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Perrotto: ‘Skenesmas’ Turns Into Baseball Bizarro World



Paul Skenes, Pittsburgh Pirates

PITTSBURGH – It was supposed to be “Skenesmas.”

Paul Skenes made his major-league debut on Saturday for the Pittsburgh Pirates. It marked the unveiling of the most-hyped pitching prospect in franchise history – apologies to Kris Benson and Gerrit Cole.

However, by the time a day that started with Skenes’ first pitch at 4:07 p.m. and ended with the Pirates pulling out a 10-9 victory over the Chicago Cubs at PNC Park, it felt almost as if the first pick in last year’s draft had not even been part of the game.

When the last out was made at 9:23 p.m., it ended one of the strangest days in the ballpark’s 24-year history, and Skenes’ debut was a faint memory.

“I don’t think I’ve ever seen anything like that,” Pirates manager Derek Shelton said.

How strange of a day was it? Skenes threw 17 of his 84 pitches at least 100 mph yet still was charged with three runs in four-plus innings of a pedestrian outing that included seven strikeouts.

How strange of a day was it? The Pirates hit five home runs and scored 10 runs.

It marked the first time in 40 games this season that the Pirates reached double-digit runs. By comparison, they have scored two runs or less 18 times. Furthermore, the Pirates hit multiple home runs in a game for just the sixth time this season with their previous best being three longballs on two different occasions.

Connor Joe and Oneil Cruz hit back-to-back home runs in the third inning. Michael A. Taylor finally went deep for the first time this season in his 103rd plate appearance.

Yasmani Grandal hit his first homer for the Pirates, and it was a big one, a three-run blast that put them back in front 9-8 in the bottom of the sixth after blowing a 6-1 lead in the top of the inning. Andrew McCutchen inexplicably sprinted around the bases in 19.4 seconds following his solo blast, though it was NOT an inside-the-park homer.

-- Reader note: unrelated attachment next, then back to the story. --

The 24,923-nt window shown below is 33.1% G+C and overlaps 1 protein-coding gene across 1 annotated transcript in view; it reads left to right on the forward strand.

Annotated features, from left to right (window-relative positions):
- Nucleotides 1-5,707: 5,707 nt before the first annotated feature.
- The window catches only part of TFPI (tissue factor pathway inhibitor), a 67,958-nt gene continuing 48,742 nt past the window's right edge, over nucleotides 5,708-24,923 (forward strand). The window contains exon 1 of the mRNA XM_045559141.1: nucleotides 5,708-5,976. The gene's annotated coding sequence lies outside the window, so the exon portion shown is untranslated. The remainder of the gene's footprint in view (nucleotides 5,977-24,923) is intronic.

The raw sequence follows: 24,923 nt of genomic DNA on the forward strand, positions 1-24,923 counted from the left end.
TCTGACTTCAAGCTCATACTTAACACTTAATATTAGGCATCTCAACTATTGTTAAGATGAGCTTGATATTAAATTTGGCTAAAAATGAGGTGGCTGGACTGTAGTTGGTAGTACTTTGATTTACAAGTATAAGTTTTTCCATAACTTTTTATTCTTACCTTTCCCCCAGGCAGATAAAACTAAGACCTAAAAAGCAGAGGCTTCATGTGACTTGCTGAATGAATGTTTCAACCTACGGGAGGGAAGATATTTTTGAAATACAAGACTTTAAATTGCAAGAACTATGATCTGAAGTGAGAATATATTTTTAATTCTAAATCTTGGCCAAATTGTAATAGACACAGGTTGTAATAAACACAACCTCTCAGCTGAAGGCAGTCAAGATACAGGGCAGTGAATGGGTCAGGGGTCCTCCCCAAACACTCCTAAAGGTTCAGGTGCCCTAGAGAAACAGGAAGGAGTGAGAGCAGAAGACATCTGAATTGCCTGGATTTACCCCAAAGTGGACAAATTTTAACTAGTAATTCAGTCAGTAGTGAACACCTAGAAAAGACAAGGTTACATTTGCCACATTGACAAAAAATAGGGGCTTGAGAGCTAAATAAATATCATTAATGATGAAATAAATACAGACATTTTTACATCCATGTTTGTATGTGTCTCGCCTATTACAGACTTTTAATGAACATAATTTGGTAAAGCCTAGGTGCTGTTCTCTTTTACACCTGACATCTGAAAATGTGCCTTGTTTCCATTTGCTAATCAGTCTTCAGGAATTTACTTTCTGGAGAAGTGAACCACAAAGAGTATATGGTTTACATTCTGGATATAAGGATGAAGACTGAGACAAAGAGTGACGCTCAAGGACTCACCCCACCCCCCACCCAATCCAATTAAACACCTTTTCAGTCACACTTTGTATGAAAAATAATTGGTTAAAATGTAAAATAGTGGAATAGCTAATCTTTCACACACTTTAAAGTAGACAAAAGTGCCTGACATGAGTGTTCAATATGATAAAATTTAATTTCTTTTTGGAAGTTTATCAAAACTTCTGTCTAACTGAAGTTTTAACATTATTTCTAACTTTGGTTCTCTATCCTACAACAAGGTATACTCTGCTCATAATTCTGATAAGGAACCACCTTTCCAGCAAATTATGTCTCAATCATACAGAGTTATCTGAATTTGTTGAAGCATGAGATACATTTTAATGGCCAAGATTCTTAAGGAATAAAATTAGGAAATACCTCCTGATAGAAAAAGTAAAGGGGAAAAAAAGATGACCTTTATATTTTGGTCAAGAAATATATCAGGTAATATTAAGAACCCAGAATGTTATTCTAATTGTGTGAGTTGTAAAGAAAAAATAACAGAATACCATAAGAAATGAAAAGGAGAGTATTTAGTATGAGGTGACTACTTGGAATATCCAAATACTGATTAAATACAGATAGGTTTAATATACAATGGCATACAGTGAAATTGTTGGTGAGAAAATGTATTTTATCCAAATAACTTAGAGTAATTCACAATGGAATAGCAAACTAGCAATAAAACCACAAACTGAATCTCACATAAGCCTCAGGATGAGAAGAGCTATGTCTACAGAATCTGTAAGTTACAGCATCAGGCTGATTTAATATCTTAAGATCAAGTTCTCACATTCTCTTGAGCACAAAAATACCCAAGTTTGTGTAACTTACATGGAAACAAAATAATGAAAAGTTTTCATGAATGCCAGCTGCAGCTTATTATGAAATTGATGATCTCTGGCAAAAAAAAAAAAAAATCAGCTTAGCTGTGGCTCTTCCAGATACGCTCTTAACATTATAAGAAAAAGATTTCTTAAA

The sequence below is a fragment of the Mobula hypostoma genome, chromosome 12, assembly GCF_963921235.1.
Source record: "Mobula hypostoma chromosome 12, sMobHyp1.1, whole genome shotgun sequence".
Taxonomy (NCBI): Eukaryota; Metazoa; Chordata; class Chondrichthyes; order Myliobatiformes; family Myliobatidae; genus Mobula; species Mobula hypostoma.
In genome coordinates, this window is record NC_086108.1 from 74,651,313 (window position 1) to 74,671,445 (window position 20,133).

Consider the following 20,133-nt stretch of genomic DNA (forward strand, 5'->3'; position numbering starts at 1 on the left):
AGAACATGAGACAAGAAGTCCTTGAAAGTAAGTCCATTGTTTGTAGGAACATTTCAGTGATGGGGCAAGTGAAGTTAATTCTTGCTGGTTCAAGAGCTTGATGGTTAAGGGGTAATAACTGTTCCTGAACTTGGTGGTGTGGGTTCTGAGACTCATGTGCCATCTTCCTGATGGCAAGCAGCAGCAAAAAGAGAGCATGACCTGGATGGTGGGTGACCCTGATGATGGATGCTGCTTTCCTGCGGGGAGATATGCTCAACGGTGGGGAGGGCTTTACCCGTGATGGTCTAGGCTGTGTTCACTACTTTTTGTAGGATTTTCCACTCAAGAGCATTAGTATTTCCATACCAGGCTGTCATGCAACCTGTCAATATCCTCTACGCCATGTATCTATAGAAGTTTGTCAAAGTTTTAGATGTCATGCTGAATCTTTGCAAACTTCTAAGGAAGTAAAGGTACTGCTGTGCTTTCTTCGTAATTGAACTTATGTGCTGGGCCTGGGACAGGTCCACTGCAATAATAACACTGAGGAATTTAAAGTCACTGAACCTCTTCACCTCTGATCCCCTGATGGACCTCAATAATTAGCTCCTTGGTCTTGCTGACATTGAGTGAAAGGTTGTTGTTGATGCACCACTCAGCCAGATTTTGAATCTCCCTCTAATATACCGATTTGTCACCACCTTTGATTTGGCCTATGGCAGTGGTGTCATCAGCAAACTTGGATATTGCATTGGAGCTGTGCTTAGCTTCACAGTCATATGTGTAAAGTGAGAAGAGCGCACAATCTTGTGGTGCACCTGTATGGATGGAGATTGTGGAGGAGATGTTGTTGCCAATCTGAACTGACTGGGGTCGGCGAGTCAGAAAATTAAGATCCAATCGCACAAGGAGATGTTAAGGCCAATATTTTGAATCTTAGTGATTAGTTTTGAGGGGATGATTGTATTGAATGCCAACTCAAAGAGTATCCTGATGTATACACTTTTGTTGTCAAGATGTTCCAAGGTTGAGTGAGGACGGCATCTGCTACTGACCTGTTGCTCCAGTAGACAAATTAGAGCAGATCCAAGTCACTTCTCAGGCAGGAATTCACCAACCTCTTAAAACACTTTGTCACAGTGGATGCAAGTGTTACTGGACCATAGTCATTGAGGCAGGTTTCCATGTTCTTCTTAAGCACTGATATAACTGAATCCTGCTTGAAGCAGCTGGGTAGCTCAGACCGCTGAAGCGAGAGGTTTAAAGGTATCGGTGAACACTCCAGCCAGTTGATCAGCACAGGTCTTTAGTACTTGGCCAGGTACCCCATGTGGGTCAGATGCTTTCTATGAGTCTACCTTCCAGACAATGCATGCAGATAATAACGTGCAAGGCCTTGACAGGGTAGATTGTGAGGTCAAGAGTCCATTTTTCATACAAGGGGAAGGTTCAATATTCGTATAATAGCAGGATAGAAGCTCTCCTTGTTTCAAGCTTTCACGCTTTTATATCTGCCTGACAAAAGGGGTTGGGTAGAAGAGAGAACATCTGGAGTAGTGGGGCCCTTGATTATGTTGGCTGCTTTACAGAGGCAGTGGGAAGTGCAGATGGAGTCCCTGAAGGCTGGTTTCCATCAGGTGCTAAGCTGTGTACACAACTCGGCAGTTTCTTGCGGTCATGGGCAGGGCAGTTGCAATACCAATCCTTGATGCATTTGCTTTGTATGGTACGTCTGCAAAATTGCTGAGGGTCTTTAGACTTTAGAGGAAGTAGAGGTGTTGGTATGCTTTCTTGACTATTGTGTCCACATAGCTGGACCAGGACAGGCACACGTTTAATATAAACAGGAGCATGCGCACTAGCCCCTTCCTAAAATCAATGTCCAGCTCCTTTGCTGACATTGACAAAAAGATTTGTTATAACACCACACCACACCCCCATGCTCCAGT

However, nothing was crazier than the top half of the fifth after Skenes was lifted following a double by Mike Tauchman and a single by Seiya Suzuki to lead off the inning. The Pirates were ahead 6-1 and seemed comfortably on their way to victory until the bullpen had a spectacular meltdown in which it allowed seven runs in the inning.

Perhaps allowed is the wrong word to use. The Pirates gave the Cubs seven runs.

Remarkably, the Pirates issued six bases-loaded walks in the inning. Yes, six. That was the most in an inning in a major-league game since 1959.

Kyle Nicolas walked home three straight runs while failing to throw a strike during a 12-pitch sequence. Josh Fleming relieved and immediately forced home another run with a walk that enabled the Cubs to close the gap to 6-5.

Tauchman broke the string with a game-tying infield single off Fleming. That was followed by a rain delay of two hours and 20 minutes.

Once play resumed, Colin Holderman took over on the mound and issued back-to-back walks with the bases loaded as the Cubs pulled ahead 8-6.

The inning was reminiscent of a Little League game when both teams are down to their sixth-best pitchers. Except this was a big-league game. At least, that’s how it was advertised.

At one point, parts of the PNC Park crowd began chanting “Fire Shelton,” the first time that has been heard in his five seasons on the job.

In his true-to-form sunny nature, Shelton glossed over the fifth inning and was more interested in praising his team’s ability to come back and win the game. In truth, it was an embarrassment for a major-league franchise whose tolerance for losing and poor play seems to have no limits.

Somehow, the Pirates found a way to win. So, begrudgingly, give them credit for that on a day that started as Skenesmas and ended in baseball bizarro world.


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